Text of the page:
So, going further, and rather pessimistically, they suspect that the final reason for the lack of progress in understanding pancreatic cancer risk is that there’s not much of an incentive yet. What’s the point of identifying risk factors for the disease, they ask, if there’s no way to detect it early?
This final point highlights the need for cancer research to proceed on all fronts – not just drug development, not just prevention research – if we’re to beat the disease.
So what do we know about pancreatic cancer risk?
Studies that look at pancreatic cancer rates over time, or in people who move from one country to another, clearly show that lifestyle has an important effect.
But what are these mysterious ‘lifestyle factors’? And why are they so tricky to pin down?
There are some things that large studies suggest can influence a person’s chance of developing the disease.
Tobacco – never far from the conversation where cancer’s concerned – counts for between a fifth and a quarter of cases, according to several studies. But if everyone gave up smoking tomorrow (and we can dream), we’d still be none the wiser about how the vast majority of cases arise.
Other things linked to the disease are generally involved with how the body generates energy – obesity, type 2 diabetes, and insulin resistance. And recently, a large study found evidence that the disease is more common in people who eat a diet rich in animal fats.
But generally, these things only have a small effect. Are we missing something?
The whole is more than the sum of the parts
A fascinating insight came earlier this year, with a paper published as part of the US NIH-AARP study, involving a whopping 450,000 people.
The study’s authors gave people scores from 0 to 5 depending on how well they stuck to five lifestyle factors – no smoking, limiting alcohol, eating a Mediterranean diet, keeping a healthy body weight and keeping active.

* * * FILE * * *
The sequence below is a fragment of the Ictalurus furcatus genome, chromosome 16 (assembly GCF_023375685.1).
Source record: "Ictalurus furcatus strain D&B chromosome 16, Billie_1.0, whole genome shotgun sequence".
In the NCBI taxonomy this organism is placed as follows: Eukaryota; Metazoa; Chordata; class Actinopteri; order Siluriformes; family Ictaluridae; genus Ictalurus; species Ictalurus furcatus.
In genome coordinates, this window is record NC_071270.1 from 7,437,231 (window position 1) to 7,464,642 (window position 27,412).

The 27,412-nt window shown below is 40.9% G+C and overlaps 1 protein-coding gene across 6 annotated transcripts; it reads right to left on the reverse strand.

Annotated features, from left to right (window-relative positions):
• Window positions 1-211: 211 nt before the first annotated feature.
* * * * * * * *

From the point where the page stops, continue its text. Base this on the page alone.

Those who scored the maximum of five points – i.e. whose lifestyle was generally very healthy – were nearly 60 per cent less likely to go on to develop pancreatic cancer than those who scored zero points.
This seems to be a clear indication of what Ed blogged about last year – that lifestyle is important as a whole package. A good diet on its own will only go so far – staying active, cutting down on alcohol AND keep a sensible bodyweight are all needed for the benefits to add up substantially.
So – going back to pancreatic cancer – Wolpin and Stampfer look to the future and see light at the end of the tunnel. Firstly, several large international studies, such as the US’s Pancreatic Cancer Cohort Consortium, are now in place to try to overcome the issues around patient numbers and data quality.
And secondly, greater sharing of samples – plasma, DNA and tissue – taken from consenting pancreatic cancer patients should speed up the rate of progress in understanding the disease biologically. This in turn should lead to ways to detect the disease at an earlier stage. As Wolpin and Stampfer write:
Evidenceof this potential is clearly visible in studies of other malignancies,such as [bowel] and breast cancer.
As well as continuing our current research into the disease, Cancer Research UK have, in our 5-year strategy, committed to invest in long term projects to tackle hard-to-treat cancers, specifically including pancreatic cancer.
So, although progress has certainly been slow in beating this deadly disease, the future direction of cancer research looks set to lead significant progress in the years to come.
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Wolpin, B., & Stampfer, M. (2009). Defining Determinants of Pancreatic Cancer Risk: Are We Making Progress? JNCI Journal of the National Cancer Institute, 101 (14), 972-973 DOI: 10.1093/jnci/djp182
Jiao, L., Mitrou, P., Reedy, J., Graubard, B., Hollenbeck, A., Schatzkin, A., & Stolzenberg-Solomon, R. (2009). A Combined Healthy Lifestyle Score and Risk of Pancreatic Cancer in a Large Cohort Study Archives of Internal Medicine, 169 (8), 764-770 DOI: 10.1001/archinternmed.2009.46